Winning at all Costs

In recent years it has become quite fashionable to have a 'coaching philosophy'.  But what does that actually mean?  Put simply, it is a set of beliefs about how we should be coaching.  It could be around a tactical concept (i.e. tika taka possession football), a style of coaching (i.e. child centred youth coaching) or really anything else encompassed in the world of football coaching.

 

If you study the coaching career of John Wooden in any detail it will quickly become apparent that his philosophy was that, although he tried to develop his players for sporting success, he also tried to develop his players for success in life, placing great emphasis on character development.

 

At Onside Soccer all of our coaches are different.  They all have their own unique style of coaching but one thing we all agree on is that we want to see our players develop to their full potential.  How that manifests itself we shall see later on but, for now, we want to leave you with a scenario (panel on left) to think about.  Take some time to reflect how you feel about Barcelona's victory.

Once you have read that please follow the link here to an article written by Alex Clapham, an English football coach working in Spain and then move on to this article, written by Nick Levett, the FA's National Development Manager for Youth Football.  Both look at youth coaching in a different way.  Who do you feel has the best argument?

Think About It...

In the 2016/17 season Barcelona played Paris St Germain in Camp Nou in the last 16 of the European Champions League.  PSG had remarkably won the first leg of the contest 4-0 and seemed on course to ease past Barcelona into the quarter finals when the two sides met for the second leg.  In an incredible encounter Barcelona managed to get back into the tie, bringing the score to 5-5 on aggregate and, with practically the last kick of the game, scored the winner in the 95th minute.  Scenes of jubilation followed and Barcelona's performance was hailed as one of the greatest comebacks of all time.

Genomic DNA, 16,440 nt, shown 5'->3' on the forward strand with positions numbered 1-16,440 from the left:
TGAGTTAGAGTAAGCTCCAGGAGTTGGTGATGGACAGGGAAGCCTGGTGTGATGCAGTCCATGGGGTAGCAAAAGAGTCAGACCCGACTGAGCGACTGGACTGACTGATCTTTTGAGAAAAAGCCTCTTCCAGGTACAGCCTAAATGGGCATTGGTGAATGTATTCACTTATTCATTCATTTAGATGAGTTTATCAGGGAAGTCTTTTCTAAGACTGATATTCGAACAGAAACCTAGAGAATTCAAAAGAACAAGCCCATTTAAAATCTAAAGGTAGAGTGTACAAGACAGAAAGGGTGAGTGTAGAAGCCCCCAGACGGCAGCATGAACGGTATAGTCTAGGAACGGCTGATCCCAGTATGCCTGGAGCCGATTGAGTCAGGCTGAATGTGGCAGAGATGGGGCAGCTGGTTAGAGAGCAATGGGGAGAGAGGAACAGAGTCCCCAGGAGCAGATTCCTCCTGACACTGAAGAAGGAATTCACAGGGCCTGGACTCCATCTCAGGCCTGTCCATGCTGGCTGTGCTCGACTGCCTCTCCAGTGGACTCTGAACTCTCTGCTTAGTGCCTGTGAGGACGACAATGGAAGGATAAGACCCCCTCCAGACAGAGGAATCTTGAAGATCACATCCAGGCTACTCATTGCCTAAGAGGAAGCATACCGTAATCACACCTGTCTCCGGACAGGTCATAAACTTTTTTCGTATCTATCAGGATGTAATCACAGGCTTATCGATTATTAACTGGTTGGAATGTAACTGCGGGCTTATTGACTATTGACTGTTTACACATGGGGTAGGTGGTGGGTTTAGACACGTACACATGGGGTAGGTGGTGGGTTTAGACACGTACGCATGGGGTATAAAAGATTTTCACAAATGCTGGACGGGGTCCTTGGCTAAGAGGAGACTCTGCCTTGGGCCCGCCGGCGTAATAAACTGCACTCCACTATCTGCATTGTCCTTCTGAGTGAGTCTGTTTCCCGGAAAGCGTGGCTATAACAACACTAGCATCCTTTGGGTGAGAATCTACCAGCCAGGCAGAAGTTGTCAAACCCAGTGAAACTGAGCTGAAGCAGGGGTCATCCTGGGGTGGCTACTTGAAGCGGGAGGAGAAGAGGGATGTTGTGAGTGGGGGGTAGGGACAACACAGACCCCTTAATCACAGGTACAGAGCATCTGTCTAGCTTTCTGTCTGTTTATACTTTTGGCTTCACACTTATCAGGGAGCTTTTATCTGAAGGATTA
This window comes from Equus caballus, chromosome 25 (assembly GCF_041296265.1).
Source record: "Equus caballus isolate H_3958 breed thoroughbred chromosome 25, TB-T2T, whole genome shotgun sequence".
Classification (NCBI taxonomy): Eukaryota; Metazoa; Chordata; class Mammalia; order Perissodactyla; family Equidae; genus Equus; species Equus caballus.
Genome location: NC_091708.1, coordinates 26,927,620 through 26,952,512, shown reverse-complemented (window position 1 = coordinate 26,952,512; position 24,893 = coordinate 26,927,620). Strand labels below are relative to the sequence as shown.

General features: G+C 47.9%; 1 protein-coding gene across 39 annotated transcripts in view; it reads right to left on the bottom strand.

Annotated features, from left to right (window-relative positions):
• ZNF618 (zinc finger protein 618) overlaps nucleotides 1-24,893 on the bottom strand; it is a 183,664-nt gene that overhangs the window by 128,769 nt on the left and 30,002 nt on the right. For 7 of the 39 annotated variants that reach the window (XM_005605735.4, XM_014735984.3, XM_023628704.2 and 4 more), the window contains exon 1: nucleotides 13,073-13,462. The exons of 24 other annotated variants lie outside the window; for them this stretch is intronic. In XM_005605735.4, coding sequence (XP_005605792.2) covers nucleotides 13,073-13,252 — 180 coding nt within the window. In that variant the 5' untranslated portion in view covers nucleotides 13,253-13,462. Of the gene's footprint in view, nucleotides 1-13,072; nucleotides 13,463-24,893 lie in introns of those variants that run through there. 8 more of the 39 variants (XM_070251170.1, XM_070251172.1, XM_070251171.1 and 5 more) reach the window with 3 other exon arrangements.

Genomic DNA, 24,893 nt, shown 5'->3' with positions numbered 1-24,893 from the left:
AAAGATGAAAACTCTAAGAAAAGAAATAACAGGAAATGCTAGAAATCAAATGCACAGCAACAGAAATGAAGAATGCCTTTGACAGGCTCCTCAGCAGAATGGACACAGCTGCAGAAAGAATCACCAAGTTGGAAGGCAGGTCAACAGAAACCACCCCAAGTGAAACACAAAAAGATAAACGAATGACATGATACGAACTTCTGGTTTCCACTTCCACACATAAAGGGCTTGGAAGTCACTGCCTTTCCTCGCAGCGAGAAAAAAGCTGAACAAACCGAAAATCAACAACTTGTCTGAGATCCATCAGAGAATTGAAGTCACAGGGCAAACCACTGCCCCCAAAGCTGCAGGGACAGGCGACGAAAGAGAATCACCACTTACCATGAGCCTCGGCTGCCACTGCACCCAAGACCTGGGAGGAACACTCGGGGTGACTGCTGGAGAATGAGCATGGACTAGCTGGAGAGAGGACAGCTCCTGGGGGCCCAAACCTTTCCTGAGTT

While there is no doubt that it was indeed a remarkable turnaround one incident in particular during the match opened up a debate around the merits of the victory.  In the 90th minute, with Barcelona still needing to score twice to go through, they were awarded a penalty for a foul on Luis Suarez.  Television replays showed that Suarez had clearly dived to win the penalty.  Messi scored from the subsequent spot kick, Barcelona scored again a few moments later and PSG were knocked out.  The penalty had played a crucial part in Barcelona going through but ultimately their victory was in part due to cheating. 

Do you think winning in this way cheapened their achievements that night?  It is possible to argue, of course, that players cheat all the time and that one side is as bad as the other.  It is also possible to argue that if Suarez hadn't dived they may still have somehow scored twice and gone through anyway.  These are both valid points but does winning in this manner reflect well on the club?  Does it reflect well on Luis Suarez, who had already been booked for diving to try to win a penalty earlier in the same game?  Does the result justify everything? 

These are questions that as coaches we need to ask ourselves - is winning at all costs what we want to do?  Does the end justify the means?